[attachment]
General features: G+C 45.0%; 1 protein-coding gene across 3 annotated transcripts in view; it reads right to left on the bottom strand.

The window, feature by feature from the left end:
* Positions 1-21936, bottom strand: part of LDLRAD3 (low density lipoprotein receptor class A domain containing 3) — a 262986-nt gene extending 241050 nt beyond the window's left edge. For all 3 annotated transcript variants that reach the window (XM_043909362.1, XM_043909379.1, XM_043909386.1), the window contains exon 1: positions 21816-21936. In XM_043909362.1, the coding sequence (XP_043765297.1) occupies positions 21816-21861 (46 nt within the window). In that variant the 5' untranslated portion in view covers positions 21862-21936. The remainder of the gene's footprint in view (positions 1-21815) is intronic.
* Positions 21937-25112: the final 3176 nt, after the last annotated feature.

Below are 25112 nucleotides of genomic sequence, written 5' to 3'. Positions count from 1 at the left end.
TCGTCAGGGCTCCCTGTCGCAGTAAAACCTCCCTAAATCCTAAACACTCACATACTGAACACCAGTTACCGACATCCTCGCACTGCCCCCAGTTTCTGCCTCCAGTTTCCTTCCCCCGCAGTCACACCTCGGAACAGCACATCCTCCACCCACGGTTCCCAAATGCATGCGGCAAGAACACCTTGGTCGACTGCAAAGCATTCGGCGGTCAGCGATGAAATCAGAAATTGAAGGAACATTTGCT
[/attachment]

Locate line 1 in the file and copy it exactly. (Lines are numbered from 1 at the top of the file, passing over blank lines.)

General features: G+C 45.0%; 1 protein-coding gene across 3 annotated transcripts in view; it reads right to left on the bottom strand.